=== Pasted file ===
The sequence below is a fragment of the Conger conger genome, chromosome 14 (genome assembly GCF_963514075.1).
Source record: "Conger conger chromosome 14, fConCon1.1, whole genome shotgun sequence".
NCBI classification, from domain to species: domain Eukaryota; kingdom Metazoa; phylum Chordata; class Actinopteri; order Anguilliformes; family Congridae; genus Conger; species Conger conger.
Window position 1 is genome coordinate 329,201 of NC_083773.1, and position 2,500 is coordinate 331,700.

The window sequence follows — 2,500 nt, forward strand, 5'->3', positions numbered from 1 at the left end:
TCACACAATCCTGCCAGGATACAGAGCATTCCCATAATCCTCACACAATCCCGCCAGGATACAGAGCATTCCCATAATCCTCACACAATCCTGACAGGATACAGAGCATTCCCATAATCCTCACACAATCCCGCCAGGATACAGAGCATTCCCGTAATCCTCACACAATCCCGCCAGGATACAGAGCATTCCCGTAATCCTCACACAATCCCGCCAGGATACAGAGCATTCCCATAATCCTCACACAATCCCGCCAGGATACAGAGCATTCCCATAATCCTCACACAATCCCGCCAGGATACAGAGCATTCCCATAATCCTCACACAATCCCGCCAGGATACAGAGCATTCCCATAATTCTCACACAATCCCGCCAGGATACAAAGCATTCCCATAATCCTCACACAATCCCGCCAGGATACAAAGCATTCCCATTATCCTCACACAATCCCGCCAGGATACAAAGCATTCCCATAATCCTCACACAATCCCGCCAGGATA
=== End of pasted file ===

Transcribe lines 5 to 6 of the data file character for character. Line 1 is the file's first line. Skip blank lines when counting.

The window sequence follows — 2,500 nt, forward strand, 5'->3', positions numbered from 1 at the left end:
TCACACAATCCTGCCAGGATACAGAGCATTCCCATAATCCTCACACAATCCCGCCAGGATACAGAGCATTCCCATAATCCTCACACAATCCTGACAGGATACAGAGCATTCCCATAATCCTCACACAATCCCGCCAGGATACAGAGCATTCCCGTAATCCTCACACAATCCCGCCAGGATACAGAGCATTCCCGTAATCCTCACACAATCCCGCCAGGATACAGAGCATTCCCATAATCCTCACACAATCCCGCCAGGATACAGAGCATTCCCATAATCCTCACACAATCCCGCCAGGATACAGAGCATTCCCATAATCCTCACACAATCCCGCCAGGATACAGAGCATTCCCATAATTCTCACACAATCCCGCCAGGATACAAAGCATTCCCATAATCCTCACACAATCCCGCCAGGATACAAAGCATTCCCATTATCCTCACACAATCCCGCCAGGATACAAAGCATTCCCATAATCCTCACACAATCCCGCCAGGATA